June 9, 2023

OUR CARIBBEAN: Decisive challenge for Caricom

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bloc-ourcaribbean-new2646-450x303By Rickey Singh, From Nationnews Barbados

IN RESPONSE to the governance challenges his fledgling Jamaica Labour Party administration faces as it cautiously navigates the country out of very difficult economic and social challenges, Prime Minister Andrew Holness has opted to engage in an old political device used during British colonial rule.
In this case, the creation of a special commission to review for speedy resolution a seemingly persistent problem Jamaica seems to have as a member state of CARICOM that it helped establish back in July 1973 as this region’s economic integration movement. The country is committed also to functional cooperation and the pursuit of a common foreign policy.
It’s the sovereign right of all independent states to undertake a review of the benefits and challenges of membership involvement in CARICOM. It’s also relevant to note that other Community partner states have occasionally found it expedient, or necessary, to reference “problems” encountered that conflict with domestic economic, social and political challenges.
In relation to the review commission commissioned by Prime Minister Holness – to be headed by former Prime Minister Bruce Golding – it’s pertinent to observe that it has come against the backdrop of persistent complaints over claimed unfair, even degrading and unlawful treatment of Jamaicans by Trinidad and Tobago immigration authorities on arrival, either for vacation or business.
Amid media reportings, including rebuttals by Trinidadian immigration authorities, both the Kingston administration of Holness and that of Prime Minister Keith Rowley in Port of Spain have been keeping cool publicly as their nationals, and the wider Community, await the outcome of complaints against malpractices, including unlawful treatment, against detained Jamaican visitors.
Whatever the outcome of investigations into the reported multiple incidents of indecent and/or unlawful treatment of Jamaican visitors by T&T’s immigration authorities, it is of significance that Holness has found it necessary to appoint his former prime minister and party leader to head a special commission to conduct a general ‘review’ of Jamaica/CARICOM relations.
“The time has come,” according to Holness, for Jamaica to “fully assess the benefits, opportunities and challenges of CARICOM and in such a way that Jamaica gets the full benefits that membership of CARICOM promises”.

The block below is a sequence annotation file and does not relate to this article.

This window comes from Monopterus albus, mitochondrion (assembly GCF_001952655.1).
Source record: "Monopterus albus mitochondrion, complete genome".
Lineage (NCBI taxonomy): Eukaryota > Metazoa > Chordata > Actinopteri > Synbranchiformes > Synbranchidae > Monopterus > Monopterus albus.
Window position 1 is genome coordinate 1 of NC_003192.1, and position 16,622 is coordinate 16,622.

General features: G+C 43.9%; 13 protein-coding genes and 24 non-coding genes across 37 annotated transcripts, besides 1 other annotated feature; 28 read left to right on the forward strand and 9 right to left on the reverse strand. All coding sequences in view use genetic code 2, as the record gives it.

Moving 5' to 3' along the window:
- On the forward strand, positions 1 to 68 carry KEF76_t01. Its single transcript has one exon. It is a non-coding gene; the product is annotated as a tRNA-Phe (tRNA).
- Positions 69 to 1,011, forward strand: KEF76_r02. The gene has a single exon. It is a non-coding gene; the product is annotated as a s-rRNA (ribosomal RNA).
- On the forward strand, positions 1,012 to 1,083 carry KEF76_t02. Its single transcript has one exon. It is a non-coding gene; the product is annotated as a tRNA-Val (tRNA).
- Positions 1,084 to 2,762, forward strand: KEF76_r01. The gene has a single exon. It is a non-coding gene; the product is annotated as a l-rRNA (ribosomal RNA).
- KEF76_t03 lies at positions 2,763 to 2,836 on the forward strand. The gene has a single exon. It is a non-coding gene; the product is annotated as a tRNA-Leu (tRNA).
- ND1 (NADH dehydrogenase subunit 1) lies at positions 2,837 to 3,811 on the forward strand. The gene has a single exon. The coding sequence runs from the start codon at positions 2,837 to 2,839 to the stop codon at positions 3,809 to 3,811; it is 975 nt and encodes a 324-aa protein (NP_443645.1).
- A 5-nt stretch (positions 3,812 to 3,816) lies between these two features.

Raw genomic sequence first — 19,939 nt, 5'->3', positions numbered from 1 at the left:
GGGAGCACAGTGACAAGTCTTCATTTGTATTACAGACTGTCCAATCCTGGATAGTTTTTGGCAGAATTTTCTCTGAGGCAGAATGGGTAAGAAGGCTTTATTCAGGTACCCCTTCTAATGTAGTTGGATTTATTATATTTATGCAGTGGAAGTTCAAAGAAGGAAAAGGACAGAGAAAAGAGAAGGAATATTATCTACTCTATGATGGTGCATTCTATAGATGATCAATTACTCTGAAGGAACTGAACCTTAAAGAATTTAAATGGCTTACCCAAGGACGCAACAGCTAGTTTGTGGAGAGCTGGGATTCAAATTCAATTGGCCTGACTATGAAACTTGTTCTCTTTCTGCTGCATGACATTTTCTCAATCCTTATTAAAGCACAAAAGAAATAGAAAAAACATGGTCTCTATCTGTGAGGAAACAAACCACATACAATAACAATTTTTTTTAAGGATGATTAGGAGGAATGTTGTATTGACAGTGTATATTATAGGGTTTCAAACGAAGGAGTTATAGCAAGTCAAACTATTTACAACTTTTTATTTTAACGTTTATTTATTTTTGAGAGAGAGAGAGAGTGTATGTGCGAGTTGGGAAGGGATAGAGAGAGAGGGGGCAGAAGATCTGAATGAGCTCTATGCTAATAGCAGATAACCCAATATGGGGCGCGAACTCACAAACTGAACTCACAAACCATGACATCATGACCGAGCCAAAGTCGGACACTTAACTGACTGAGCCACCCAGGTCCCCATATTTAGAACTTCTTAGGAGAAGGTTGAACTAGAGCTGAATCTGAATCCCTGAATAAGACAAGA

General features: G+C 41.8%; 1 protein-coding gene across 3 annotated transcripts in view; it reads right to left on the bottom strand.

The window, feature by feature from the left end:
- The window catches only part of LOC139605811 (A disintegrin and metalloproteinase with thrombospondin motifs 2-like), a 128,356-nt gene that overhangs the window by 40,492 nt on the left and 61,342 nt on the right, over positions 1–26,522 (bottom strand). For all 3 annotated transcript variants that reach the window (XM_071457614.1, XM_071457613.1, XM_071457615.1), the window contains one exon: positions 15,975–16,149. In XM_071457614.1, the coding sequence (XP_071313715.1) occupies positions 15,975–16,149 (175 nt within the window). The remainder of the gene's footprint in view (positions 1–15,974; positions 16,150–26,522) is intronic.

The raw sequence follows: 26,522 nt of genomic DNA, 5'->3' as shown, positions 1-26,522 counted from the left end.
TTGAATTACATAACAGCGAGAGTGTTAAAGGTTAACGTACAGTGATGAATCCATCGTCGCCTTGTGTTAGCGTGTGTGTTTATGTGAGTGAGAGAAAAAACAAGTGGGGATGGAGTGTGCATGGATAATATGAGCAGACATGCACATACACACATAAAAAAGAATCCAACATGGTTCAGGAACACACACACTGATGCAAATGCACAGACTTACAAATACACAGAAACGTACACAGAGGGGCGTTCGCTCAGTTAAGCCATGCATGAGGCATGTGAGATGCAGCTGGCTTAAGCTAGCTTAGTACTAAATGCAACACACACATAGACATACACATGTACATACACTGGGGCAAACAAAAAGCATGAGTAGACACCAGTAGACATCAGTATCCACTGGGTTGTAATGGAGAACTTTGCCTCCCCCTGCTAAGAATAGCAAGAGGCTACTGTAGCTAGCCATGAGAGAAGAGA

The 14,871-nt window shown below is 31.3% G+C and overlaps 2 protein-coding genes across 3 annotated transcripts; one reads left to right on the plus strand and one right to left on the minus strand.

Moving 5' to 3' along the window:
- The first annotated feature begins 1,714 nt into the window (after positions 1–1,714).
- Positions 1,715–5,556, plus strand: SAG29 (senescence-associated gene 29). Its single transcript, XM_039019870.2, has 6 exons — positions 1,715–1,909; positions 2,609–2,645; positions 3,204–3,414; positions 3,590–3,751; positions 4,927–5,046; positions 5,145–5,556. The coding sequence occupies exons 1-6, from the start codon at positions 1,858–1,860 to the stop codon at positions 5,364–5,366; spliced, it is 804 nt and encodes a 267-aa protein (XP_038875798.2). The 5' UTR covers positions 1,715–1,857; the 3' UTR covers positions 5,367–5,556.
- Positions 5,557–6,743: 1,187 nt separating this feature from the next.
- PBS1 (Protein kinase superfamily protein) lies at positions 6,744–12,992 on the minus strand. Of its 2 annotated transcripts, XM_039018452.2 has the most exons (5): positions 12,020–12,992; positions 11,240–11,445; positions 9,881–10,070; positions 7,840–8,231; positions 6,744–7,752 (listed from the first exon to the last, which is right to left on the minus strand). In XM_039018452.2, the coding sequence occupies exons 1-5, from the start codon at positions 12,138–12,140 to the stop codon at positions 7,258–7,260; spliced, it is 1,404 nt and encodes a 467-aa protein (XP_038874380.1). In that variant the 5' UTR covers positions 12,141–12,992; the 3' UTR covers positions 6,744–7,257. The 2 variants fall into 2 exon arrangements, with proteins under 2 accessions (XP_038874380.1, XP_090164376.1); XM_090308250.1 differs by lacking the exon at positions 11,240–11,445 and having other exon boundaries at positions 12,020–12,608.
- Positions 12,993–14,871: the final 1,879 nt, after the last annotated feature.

Well, for starters, the unanimously approved Treaty of Chaguaramas that brought into force the Community and all subsequent changes made were never intended to either discriminate or place at a disadvantage any signatory member state of the Community.
The Heads of Government – who keep changing via the electoral process – would know that unpalatable, at times, regional and international trade, economic and political factors have made necessary for changes in the rules of engagement in the functioning of the Community’s trade, economic and social policies.
However, it would be quite revealing for any government or reputable business organisation to come forward with evidence of a member country knowingly flouting provisions of the Community treaty to the detriment of the integration movement – whether, in the area of trade, economic development, foreign policy or functional cooperation that extends to immigration policies. For instance, the prevailing problems involving Trinidad and Tobago immigration services and affected nationals of Jamaica.
There are numerous meetings, month after month, year after year, involving relevant experienced officials, cabinet ministers as well as scheduled conferences of Heads of Government, at least twice a year.
Surely, the current problem identified by the Jamaica government that has necessitated the review commission could not have escaped the attention over the many months of various meetings by officials, cabinet ministers and those of Heads of Government.
No Community member state can be allowed to flout established rules and practices with impunity while the primary organ of CARICOM – the Heads of Government Conference – either ignores or fails to pursue relevant corrective initiatives in the best interest of the stated official commitment to foster the required economic integration and functional co-operation for “People of One Community”.
• Rickey Singh is a noted Caribbean journalist.

For more on this story go to: http://www.nationnews.com/nationnews/news/81824/caribbean-decisive-challenge-caricom#sthash.y0CmA7WE.dpuf

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